Today, Bethesda is a bustling suburban downtown, but back in the 1940s it was rural countryside far away from the urban grime. It was the perfect place for Franklin Delano Roosevelt’s ill-advised Art Deco hospital tower.
If asked to imagine a hospital, you’ll probably think of a massive low rise, boxy building. Not if you’re FDR , however. In 1936, he had been invited to make the address for the dedication of the new Nebraska State Capitol building, and its design stuck with him when Congress approved the funding for a new naval hospital in or around Washington, D.C.
FDR drew a design for a 15-story Art Deco tower with a two-story base on White House stationary and passed it along to French architect Paul Phillipe Cret. The final design had a 23-story (250-foot) tower flanked by a four-story base. Unfortunately, the design exceeded the District’s 130-foot height limit. To allay this, the site of the hospital was moved outside of the District, and after looking at some 80 places in Maryland and Virginia, FDR settled on a spot in Bethesda, Maryland. He laid the cornerstone of what was then the National Naval Medical Center on November 11, 1940, and presided over its dedication on August 31, 1942.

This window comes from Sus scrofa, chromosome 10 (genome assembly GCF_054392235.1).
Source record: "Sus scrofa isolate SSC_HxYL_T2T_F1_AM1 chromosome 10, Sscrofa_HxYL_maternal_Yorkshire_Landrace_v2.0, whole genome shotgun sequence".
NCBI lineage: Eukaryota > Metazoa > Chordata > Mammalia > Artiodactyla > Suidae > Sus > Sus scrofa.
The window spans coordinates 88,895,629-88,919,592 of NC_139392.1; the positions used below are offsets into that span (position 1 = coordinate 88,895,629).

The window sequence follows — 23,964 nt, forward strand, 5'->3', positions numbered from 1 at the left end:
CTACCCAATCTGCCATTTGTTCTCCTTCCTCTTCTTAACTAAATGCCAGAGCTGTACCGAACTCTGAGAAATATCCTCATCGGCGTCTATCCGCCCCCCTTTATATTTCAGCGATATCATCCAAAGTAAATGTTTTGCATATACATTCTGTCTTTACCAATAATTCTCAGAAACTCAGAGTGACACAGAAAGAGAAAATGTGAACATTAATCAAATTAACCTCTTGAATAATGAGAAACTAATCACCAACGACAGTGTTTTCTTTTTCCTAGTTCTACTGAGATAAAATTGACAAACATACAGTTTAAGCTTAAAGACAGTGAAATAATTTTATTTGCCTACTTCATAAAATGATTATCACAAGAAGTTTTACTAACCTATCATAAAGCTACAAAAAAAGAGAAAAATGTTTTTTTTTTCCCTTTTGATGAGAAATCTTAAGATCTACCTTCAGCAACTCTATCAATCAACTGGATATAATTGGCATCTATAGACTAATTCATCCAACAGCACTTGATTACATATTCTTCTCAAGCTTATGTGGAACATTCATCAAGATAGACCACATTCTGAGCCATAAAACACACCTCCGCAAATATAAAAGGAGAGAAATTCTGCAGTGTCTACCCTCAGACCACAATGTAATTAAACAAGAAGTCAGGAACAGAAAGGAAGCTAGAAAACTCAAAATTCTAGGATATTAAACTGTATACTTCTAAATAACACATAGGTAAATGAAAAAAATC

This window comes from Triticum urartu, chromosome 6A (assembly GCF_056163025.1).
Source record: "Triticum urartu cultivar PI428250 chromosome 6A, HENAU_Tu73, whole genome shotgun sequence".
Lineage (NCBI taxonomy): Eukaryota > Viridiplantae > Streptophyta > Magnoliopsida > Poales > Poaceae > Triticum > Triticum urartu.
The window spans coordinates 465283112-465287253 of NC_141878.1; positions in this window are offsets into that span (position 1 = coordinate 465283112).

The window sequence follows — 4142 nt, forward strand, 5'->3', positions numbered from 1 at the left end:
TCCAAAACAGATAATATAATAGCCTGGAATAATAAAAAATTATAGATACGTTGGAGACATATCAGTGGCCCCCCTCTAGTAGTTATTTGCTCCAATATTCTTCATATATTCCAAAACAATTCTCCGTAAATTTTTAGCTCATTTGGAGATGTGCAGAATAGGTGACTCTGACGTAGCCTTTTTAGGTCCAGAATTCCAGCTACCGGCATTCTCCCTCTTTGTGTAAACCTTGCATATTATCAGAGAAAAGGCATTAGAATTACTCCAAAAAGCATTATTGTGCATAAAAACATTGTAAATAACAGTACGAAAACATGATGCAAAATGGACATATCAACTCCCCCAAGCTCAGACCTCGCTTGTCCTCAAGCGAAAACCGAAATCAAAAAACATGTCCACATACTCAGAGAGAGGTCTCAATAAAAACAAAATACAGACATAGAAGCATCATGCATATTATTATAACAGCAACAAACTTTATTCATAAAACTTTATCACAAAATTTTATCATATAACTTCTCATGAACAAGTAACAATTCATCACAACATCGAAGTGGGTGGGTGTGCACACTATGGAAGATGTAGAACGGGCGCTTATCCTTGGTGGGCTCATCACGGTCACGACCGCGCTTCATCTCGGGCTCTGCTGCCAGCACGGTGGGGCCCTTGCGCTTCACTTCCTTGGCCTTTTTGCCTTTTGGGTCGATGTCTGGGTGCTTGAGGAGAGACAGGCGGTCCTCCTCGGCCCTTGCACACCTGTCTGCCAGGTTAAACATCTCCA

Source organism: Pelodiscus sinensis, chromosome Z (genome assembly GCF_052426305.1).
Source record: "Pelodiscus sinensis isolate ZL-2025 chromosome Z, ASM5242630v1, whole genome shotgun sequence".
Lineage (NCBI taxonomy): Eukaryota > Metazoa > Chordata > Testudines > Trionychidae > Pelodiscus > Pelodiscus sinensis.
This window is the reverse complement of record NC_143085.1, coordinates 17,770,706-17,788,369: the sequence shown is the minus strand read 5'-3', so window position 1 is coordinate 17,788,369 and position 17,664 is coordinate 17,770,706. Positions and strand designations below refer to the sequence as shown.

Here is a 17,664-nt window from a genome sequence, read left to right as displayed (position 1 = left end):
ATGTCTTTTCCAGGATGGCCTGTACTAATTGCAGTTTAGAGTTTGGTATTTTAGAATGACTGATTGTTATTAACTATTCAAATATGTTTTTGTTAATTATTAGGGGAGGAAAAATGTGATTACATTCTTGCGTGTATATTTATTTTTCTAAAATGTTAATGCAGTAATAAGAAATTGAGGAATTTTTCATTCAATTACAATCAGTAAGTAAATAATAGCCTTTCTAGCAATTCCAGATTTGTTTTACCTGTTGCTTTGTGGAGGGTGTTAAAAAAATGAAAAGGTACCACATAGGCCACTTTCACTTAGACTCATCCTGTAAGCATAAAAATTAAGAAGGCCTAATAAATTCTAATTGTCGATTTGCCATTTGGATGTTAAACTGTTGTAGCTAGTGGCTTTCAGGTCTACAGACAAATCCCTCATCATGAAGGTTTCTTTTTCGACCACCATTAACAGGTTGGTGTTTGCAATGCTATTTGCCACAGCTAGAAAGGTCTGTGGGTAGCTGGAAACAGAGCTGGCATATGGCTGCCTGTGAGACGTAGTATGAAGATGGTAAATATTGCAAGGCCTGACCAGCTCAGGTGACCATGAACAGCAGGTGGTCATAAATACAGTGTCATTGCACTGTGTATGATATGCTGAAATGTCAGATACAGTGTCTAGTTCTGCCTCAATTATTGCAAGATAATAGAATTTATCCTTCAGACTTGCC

While the Bethesda hospital’s design is visually stunning, there are reasons so few hospitals are built as towers. The overtaxed elevator bays became terrible bottlenecks for lines of impatient nurses, stretchers, and patients. Perhaps that’s why every expansion of the facility has featured buildings in the mold of the four-story base rather than the tower.
Still, one redeeming element of the hospital tower’s inefficient design is that vastly more patients got sky-high window views and access to natural light.